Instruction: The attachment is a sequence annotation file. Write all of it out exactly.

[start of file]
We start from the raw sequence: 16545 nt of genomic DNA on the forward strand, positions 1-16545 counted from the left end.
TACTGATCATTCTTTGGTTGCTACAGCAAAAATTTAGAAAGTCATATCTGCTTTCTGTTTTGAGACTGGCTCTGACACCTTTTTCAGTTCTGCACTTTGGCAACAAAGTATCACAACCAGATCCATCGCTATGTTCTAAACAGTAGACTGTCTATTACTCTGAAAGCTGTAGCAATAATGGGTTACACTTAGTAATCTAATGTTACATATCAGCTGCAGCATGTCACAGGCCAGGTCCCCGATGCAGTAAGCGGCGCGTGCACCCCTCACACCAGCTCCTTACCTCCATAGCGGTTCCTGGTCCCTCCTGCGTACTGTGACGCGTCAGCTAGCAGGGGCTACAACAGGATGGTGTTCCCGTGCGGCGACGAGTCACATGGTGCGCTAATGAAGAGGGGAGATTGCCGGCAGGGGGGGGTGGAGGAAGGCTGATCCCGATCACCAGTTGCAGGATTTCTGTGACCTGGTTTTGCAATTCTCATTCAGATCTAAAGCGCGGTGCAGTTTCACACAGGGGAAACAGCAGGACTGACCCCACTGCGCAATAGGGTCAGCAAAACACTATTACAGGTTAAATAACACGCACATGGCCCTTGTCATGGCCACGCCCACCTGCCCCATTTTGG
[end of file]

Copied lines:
We start from the raw sequence: 16545 nt of genomic DNA on the forward strand, positions 1-16545 counted from the left end.
TACTGATCATTCTTTGGTTGCTACAGCAAAAATTTAGAAAGTCATATCTGCTTTCTGTTTTGAGACTGGCTCTGACACCTTTTTCAGTTCTGCACTTTGGCAACAAAGTATCACAACCAGATCCATCGCTATGTTCTAAACAGTAGACTGTCTATTACTCTGAAAGCTGTAGCAATAATGGGTTACACTTAGTAATCTAATGTTACATATCAGCTGCAGCATGTCACAGGCCAGGTCCCCGATGCAGTAAGCGGCGCGTGCACCCCTCACACCAGCTCCTTACCTCCATAGCGGTTCCTGGTCCCTCCTGCGTACTGTGACGCGTCAGCTAGCAGGGGCTACAACAGGATGGTGTTCCCGTGCGGCGACGAGTCACATGGTGCGCTAATGAAGAGGGGAGATTGCCGGCAGGGGGGGGTGGAGGAAGGCTGATCCCGATCACCAGTTGCAGGATTTCTGTGACCTGGTTTTGCAATTCTCATTCAGATCTAAAGCGCGGTGCAGTTTCACACAGGGGAAACAGCAGGACTGACCCCACTGCGCAATAGGGTCAGCAAAACACTATTACAGGTTAAATAACACGCACATGGCCCTTGTCATGGCCACGCCCACCTGCCCCATTTTGG